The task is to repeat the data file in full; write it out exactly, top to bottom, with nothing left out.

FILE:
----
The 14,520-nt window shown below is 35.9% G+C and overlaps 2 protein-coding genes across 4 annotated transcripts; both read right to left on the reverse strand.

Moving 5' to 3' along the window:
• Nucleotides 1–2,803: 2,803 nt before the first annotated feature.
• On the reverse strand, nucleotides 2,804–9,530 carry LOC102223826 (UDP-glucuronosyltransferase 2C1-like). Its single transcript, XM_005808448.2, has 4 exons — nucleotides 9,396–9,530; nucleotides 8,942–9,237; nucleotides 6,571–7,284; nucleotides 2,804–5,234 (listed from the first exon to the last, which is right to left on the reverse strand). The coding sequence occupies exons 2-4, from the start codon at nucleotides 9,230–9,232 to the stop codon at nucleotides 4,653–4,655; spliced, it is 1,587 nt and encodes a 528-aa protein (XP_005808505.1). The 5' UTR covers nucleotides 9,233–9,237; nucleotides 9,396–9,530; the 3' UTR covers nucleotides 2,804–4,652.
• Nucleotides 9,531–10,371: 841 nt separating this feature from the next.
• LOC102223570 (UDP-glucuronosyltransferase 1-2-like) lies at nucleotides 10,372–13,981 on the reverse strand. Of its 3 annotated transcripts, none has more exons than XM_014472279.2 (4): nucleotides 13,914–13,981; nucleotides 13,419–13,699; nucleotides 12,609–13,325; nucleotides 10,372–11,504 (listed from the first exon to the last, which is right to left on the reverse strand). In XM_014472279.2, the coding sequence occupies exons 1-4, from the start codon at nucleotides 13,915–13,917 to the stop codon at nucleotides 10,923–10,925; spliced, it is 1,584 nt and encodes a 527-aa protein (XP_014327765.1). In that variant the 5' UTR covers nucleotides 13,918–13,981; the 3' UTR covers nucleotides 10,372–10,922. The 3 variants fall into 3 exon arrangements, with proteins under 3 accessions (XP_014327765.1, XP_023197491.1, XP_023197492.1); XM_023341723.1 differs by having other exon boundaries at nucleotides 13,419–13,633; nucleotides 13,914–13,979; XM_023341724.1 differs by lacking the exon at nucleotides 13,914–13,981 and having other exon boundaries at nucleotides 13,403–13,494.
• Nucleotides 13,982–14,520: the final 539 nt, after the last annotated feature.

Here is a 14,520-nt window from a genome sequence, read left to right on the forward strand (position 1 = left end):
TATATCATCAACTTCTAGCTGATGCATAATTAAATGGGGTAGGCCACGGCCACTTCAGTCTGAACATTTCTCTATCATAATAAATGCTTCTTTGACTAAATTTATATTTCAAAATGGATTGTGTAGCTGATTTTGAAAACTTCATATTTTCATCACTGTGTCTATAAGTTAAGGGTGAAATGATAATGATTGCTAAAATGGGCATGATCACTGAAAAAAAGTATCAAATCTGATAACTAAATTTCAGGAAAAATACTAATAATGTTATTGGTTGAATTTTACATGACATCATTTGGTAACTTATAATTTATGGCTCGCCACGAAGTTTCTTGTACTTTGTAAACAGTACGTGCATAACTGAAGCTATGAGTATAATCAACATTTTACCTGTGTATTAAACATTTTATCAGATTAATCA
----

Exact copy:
The 14,520-nt window shown below is 35.9% G+C and overlaps 2 protein-coding genes across 4 annotated transcripts; both read right to left on the reverse strand.

Moving 5' to 3' along the window:
• Nucleotides 1–2,803: 2,803 nt before the first annotated feature.
• On the reverse strand, nucleotides 2,804–9,530 carry LOC102223826 (UDP-glucuronosyltransferase 2C1-like). Its single transcript, XM_005808448.2, has 4 exons — nucleotides 9,396–9,530; nucleotides 8,942–9,237; nucleotides 6,571–7,284; nucleotides 2,804–5,234 (listed from the first exon to the last, which is right to left on the reverse strand). The coding sequence occupies exons 2-4, from the start codon at nucleotides 9,230–9,232 to the stop codon at nucleotides 4,653–4,655; spliced, it is 1,587 nt and encodes a 528-aa protein (XP_005808505.1). The 5' UTR covers nucleotides 9,233–9,237; nucleotides 9,396–9,530; the 3' UTR covers nucleotides 2,804–4,652.
• Nucleotides 9,531–10,371: 841 nt separating this feature from the next.
• LOC102223570 (UDP-glucuronosyltransferase 1-2-like) lies at nucleotides 10,372–13,981 on the reverse strand. Of its 3 annotated transcripts, none has more exons than XM_014472279.2 (4): nucleotides 13,914–13,981; nucleotides 13,419–13,699; nucleotides 12,609–13,325; nucleotides 10,372–11,504 (listed from the first exon to the last, which is right to left on the reverse strand). In XM_014472279.2, the coding sequence occupies exons 1-4, from the start codon at nucleotides 13,915–13,917 to the stop codon at nucleotides 10,923–10,925; spliced, it is 1,584 nt and encodes a 527-aa protein (XP_014327765.1). In that variant the 5' UTR covers nucleotides 13,918–13,981; the 3' UTR covers nucleotides 10,372–10,922. The 3 variants fall into 3 exon arrangements, with proteins under 3 accessions (XP_014327765.1, XP_023197491.1, XP_023197492.1); XM_023341723.1 differs by having other exon boundaries at nucleotides 13,419–13,633; nucleotides 13,914–13,979; XM_023341724.1 differs by lacking the exon at nucleotides 13,914–13,981 and having other exon boundaries at nucleotides 13,403–13,494.
• Nucleotides 13,982–14,520: the final 539 nt, after the last annotated feature.

Here is a 14,520-nt window from a genome sequence, read left to right on the forward strand (position 1 = left end):
TATATCATCAACTTCTAGCTGATGCATAATTAAATGGGGTAGGCCACGGCCACTTCAGTCTGAACATTTCTCTATCATAATAAATGCTTCTTTGACTAAATTTATATTTCAAAATGGATTGTGTAGCTGATTTTGAAAACTTCATATTTTCATCACTGTGTCTATAAGTTAAGGGTGAAATGATAATGATTGCTAAAATGGGCATGATCACTGAAAAAAAGTATCAAATCTGATAACTAAATTTCAGGAAAAATACTAATAATGTTATTGGTTGAATTTTACATGACATCATTTGGTAACTTATAATTTATGGCTCGCCACGAAGTTTCTTGTACTTTGTAAACAGTACGTGCATAACTGAAGCTATGAGTATAATCAACATTTTACCTGTGTATTAAACATTTTATCAGATTAATCA